None of us like to admit it when our furbabies are getting old. To us, they’ll always be our babies. I still see my Rhodesian Ridgeback as a little puppy, I mean look at that face… But she is 8 years old – for a large breed dog, that’s well and truly in the “senior” group. Here are some of my top 5 tips on looking after your furbaby.

Meet Talia! My 8-year-old Rhodesian Ridgeback, ain’t she cute!

1. Bedding – comfort comes first!

As our furbabies age, we need to make them more comfortable. Pets suffer from arthritis just like us. We can not reverse the progression of arthritis, but we can definitely slow down the progression. Arthritis is very painful and most pets will not tell us when they are in pain. So, please remember to provide comfortable bedding and warm blankets (especially in colder months) to keep their joints warm and comfortable. Always speak to your vet to discuss what you can do your pets if they suffer from arthritis.

Talia has now gotten used to sleeping on the couch and on beds (much to my parents’ annoyance) because it’s a lot more comfortable than the sheepskin she used to sleep on on the floor.

2. Diet – time for a change!

Age affects the entire body – metabolism slows down, organs aren’t up to scratch and their mind slows down too. So our furbabies have new nutritional needs. Switching to a senior diet with added support will help reduce risk of problems such as obesity, gastrointestinal and joint problems. Your furbaby, both dogs and cats, will benefit from eating food made just for their age!

High-quality age specific food is vital for your aging furbabies health.

3. Dental – Hollywood Smile baby!

Dental problems and gum diseases are very common in geriatric dogs, so proper dental care, such as brushing their teeth, chew toys, chewables such as Greenies and dental kibbles are important. Regular dental check-ups with your vet is also vital as your vet will recommend dental scale and polish if required. This is the same as us getting our teeth scaled and polish! Dental disease is very painful and what makes it even more difficult is that, they don’t tell you when they are suffering from a tooth ache! A lot of older pets suffer from severe dental disease and end up having multiple teeth being extracted. Ouch!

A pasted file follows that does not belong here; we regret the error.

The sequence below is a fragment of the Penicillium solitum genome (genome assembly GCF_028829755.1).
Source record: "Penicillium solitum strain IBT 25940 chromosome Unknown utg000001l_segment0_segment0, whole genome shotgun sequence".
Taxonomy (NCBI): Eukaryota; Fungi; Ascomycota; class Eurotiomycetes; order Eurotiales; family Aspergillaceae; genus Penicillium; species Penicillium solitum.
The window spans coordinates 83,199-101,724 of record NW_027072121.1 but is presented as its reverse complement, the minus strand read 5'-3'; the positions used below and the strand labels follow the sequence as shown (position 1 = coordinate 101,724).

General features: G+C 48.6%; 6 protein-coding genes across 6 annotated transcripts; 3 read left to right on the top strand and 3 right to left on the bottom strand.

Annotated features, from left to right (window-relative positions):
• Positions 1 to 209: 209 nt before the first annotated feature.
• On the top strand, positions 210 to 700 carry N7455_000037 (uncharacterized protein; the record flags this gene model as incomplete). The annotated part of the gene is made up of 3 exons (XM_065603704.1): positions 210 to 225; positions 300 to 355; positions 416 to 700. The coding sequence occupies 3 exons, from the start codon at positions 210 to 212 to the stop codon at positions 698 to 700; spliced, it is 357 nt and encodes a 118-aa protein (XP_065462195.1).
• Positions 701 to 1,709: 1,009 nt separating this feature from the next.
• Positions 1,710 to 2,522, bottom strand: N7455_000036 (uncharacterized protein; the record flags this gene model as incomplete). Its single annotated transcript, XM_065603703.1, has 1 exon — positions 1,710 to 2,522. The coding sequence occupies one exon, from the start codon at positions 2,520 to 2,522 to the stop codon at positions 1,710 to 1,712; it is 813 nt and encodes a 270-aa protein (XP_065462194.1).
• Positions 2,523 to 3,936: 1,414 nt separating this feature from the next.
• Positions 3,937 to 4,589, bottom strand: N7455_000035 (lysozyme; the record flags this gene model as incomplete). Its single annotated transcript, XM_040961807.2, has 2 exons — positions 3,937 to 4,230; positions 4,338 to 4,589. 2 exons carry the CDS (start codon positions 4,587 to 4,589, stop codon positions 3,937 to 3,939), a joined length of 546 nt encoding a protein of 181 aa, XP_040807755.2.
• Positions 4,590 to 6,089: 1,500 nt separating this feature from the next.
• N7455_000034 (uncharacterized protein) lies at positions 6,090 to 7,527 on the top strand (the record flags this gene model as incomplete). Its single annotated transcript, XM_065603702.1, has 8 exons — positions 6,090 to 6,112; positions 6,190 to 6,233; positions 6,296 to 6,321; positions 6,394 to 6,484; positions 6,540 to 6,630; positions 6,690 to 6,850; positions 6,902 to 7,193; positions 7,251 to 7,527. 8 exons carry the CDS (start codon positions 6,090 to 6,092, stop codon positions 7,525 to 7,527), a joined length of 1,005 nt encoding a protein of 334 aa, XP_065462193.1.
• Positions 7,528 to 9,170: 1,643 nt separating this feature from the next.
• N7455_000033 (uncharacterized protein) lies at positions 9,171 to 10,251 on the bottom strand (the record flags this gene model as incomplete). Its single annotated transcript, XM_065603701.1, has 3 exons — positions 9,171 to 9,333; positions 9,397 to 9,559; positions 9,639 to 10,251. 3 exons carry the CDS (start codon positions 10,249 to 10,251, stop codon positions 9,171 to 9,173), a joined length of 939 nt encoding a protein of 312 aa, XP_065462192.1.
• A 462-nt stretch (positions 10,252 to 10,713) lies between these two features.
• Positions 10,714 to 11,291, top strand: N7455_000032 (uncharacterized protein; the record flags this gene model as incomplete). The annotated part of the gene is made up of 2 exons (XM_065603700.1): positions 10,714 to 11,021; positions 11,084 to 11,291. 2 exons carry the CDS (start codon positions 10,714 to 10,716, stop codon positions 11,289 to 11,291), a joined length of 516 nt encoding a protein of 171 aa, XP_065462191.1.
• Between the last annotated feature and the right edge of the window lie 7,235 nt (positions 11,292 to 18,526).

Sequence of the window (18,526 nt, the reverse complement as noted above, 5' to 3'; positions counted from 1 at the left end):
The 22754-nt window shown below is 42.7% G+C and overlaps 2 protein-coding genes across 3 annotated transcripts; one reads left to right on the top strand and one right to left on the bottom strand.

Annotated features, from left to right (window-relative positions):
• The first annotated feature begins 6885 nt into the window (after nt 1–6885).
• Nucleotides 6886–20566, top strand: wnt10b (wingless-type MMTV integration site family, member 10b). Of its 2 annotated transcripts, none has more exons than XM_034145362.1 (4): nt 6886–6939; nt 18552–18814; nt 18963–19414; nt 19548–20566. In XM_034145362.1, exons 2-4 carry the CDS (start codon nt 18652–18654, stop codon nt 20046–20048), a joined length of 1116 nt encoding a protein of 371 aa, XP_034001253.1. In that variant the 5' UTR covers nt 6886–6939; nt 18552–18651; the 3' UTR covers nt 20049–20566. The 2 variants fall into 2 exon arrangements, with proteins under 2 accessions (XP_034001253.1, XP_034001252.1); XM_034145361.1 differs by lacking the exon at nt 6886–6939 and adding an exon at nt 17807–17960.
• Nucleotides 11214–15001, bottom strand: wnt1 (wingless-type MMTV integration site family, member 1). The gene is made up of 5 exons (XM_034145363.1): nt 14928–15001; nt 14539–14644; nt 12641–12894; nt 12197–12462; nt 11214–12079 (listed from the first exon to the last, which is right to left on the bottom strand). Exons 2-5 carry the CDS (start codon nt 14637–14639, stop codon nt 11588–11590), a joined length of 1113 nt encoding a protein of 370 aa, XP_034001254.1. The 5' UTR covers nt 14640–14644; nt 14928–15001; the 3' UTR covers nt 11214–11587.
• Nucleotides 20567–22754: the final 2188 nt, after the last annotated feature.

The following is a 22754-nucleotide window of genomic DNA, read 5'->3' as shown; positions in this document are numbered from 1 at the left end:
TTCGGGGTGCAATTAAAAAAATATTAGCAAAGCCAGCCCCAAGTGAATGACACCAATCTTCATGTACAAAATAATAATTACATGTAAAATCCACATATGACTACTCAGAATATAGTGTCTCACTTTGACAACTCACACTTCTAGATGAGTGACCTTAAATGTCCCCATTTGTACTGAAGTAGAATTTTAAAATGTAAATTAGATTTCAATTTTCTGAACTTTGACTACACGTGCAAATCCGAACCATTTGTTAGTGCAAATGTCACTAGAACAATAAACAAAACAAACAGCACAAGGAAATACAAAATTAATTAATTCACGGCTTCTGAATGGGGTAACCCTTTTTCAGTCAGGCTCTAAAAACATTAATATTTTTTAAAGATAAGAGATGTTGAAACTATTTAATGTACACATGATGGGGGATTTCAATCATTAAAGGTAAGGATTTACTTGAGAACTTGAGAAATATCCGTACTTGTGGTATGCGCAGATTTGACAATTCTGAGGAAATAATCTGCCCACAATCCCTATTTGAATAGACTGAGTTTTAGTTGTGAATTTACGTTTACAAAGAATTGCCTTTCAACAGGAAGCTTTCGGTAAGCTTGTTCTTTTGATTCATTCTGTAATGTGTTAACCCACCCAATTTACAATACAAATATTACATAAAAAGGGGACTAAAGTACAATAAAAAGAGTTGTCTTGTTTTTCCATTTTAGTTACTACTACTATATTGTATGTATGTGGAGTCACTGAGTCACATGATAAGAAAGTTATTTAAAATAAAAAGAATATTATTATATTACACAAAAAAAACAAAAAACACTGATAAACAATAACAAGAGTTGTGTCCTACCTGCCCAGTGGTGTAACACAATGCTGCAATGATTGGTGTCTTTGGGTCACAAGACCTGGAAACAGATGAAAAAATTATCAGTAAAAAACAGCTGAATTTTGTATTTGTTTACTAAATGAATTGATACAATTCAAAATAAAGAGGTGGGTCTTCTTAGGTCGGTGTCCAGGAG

4. Eyes and Ears – I can’t see or hear you Mummy/Daddy…

As dogs get older, their eyes can become cloudy (normal ageing process). However, any changes in the eyes should be checked out by a vet as it could be something very serious like cataracts. Hearing loss is also relatively common in older dogs, which is often difficult to figure out, but an observable sign is unusual or increased aggression when playing or patting your furbaby, since they will not be able to hear what is happening, the sudden touch can startle them.

5. Illness – I don’t feel well…

My previous Ridgeback passed away suddenly when she was seven years old – from disease called acute leukaemia. Her normal behaviour changed when she was about 6. She became aggressive towards other dogs when she hadn’t been aggressive at all before and barking at approaching people which she also hadn’t been doing before. The signs were so subtle it wasn’t alarming enough to notice the disease in time to help her.

In dogs 7 or over, it is very important to seek out medical attention if you see any changes in your dog; even if it’s just that they’re more tired than usual. As our furbabies get older, we need to be more diligent in their healthcare and pay attention to all the little details and consult your veterinarian when in doubt or have any concerns at all!

The team at My Vet will is always happy to help ensure that your furbaby is happy, healthy and age gracefully!

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